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Jaffe Morning Briefing: June 19, 2014

6-19-14

JAFFE COMMUNICATIONS GIVES ITS TAKE ON THE NEWS IN NEW JERSEY

TRENTON – While Gov. Chris Christie claims there’s no way to pay $1.6 billion into the state pension fund for the fiscal 2015 budget, Democrats naturally disagree. Senate President Stephen Sweeney proclaims “Let’s tax the rich!,” jacking up the income tax for people who earn more than $500,000 and increasing corporate rates with a “temporary” 15 percent surcharge, NJTV reports. If Christie won’t play ball, Sweeney says, let’s take the issue to the voters – the large majority, of course, won’t be taking the tax hit. It all seems like a very logical, voter-friendly way out of a tough jam – until the state begins wondering why there are no new jobs and companies are fleeing New Jersey in droves.

TRENTON – If there is a groundbreaking for a school building, you can bet our “education” Governor will be there. Gov. Chris Christie hits his fourth school groundbreaking in the past couple of weeks, marking the construction of a $26.2 million nursing school at Thomas Edison State College in Trenton this morning. The school will be named after the late Attorney General Cary Edwards, who was Christie’s longtime mentor.

IN THE CITY – There is still plenty of great office space available in Newark and the Hudson waterfront, yet rents for “trophy” buildings are still rising. How could that be? The Record reports that even though there is more space available, as compared to last year, the vacancy rates are still much lower than the miles of office parks elsewhere in New Jersey. The state vacancy rate is now 25 percent; perhaps it’s cheaper to move the wife and kiddies into Suite 211 in Building J in Sector 4 of the local office park, right off the jughandle.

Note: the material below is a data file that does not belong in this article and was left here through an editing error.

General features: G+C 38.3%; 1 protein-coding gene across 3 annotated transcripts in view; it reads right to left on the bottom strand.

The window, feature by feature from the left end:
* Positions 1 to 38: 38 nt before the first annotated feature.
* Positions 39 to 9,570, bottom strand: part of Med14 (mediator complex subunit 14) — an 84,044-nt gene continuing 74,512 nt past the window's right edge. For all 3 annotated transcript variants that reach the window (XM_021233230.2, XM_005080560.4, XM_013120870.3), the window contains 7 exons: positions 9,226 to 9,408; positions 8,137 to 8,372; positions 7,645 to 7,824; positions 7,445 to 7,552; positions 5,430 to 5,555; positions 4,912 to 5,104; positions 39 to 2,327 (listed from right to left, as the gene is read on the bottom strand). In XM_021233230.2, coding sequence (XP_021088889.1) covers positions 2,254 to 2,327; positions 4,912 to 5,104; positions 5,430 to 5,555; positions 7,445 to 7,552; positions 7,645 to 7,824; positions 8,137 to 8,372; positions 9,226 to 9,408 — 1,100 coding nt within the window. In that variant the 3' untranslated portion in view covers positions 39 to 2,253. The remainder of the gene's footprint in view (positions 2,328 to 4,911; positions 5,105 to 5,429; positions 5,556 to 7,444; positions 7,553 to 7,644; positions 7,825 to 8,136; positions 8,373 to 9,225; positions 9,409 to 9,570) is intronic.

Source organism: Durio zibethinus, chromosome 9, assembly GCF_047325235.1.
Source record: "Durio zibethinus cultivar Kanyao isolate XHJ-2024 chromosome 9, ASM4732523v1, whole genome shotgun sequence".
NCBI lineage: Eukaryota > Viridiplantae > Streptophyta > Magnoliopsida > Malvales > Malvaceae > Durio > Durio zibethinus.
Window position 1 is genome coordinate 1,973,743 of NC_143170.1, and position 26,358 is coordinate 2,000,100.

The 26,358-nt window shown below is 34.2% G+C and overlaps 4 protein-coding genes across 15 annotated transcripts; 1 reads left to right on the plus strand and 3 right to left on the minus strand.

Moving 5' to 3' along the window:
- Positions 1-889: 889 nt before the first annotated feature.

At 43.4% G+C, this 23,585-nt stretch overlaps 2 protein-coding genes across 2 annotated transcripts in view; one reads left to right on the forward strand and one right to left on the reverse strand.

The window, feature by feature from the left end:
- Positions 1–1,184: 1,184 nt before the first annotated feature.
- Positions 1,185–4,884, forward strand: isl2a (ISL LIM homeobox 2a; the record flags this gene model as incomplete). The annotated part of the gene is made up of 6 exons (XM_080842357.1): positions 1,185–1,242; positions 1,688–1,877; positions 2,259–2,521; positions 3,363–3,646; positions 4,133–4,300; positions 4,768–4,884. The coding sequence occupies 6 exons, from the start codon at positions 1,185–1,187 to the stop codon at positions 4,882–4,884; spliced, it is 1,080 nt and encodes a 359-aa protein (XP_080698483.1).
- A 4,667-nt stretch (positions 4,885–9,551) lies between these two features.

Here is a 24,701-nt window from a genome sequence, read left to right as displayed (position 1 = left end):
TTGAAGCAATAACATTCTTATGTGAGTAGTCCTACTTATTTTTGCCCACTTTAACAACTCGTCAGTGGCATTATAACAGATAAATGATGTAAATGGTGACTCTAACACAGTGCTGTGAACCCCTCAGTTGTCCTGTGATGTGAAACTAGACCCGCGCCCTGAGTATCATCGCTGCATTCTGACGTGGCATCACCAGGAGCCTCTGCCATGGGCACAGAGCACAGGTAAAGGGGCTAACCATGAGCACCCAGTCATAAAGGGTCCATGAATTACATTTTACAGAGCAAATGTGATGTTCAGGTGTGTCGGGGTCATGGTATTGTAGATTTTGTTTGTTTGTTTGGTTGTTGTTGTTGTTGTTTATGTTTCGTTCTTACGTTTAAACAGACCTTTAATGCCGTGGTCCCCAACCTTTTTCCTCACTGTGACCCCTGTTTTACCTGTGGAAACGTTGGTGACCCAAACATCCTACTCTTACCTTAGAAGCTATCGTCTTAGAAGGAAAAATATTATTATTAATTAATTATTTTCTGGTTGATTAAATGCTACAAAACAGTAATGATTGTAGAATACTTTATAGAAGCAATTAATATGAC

ROCHELLE PARK – Expect plenty of awkward silence on Durand Place, where the U.S. Postal Service has suspended a cluster of homes from mail delivery. That’s because a three-year-old Lab named Max decided to chomp on the mailman’s arm last month, the Record reports. Four local homes are now deemed too dangerous for in-person delivery, forcing the residents to retrieve their mail at the post office – all because of Max. In explaining all this, the USPS offered up a nifty stat: there were 5,500 mail carriers bitten by dogs last year; 63 occurred in North Jersey. Take that to the water cooler this morning.

ON THE CAMPAIGN TRAIL – New Jersey’s most popular pothead – “NJ Weedman” - is seeing his candidacy for Congress go up in smoke, as his petition to run in the Third Congressional District has burned out. NJ Weedman is all fired up, filing a lawsuit against Lt. Gov. Kim Guadagno, the Democratic State Committee and a Democratic congressional candidate, saying the “Legalize Marijuna Party” should be on the November ballot. His petition was righty rejected; he didn’t have enough valid signatures and even registered last month to vote in California.

IN OTHER IMPORTANT NEWS

PALM BEACH, FL. – The porn star that brought us such great films as “Cable Sex Guy” and “Bikini Banger” is now a candidate for the local school board. David Mech, whose screen name is “Dave Pounder,” has a campaign platform including technology, innovation and, of course, sex ed. If you want to call grandma and urge her to pull the lever for Mr. Pounder, please consider this one tweet on his Twitter feed: “Remembering Pearl Harbor today by ambushing some Asian chicks with my kamikaze fighter. God bless America.”

AT WORK – The ultra-conservative Washington Examiner is always looking to expose the evil liberal leanings of the Obama Administration. They’ve found it, with a report of two federal rulings of the National Labor Relations Board. One says you can’t be fired for telling the boss to “go f— himself,” while the other says employees are free to curse out customers. The U.S. Chamber of Commerce was aghast, saying such rulings “flat-out undermine” the ability of people to run a business.

THIS DAY IN HISTORY

It was this day in 1963 that the charter members of the Canadian Football League’s Hall of Fame were announced, celebrating the talents of players who were almost good enough to play in the NFL.

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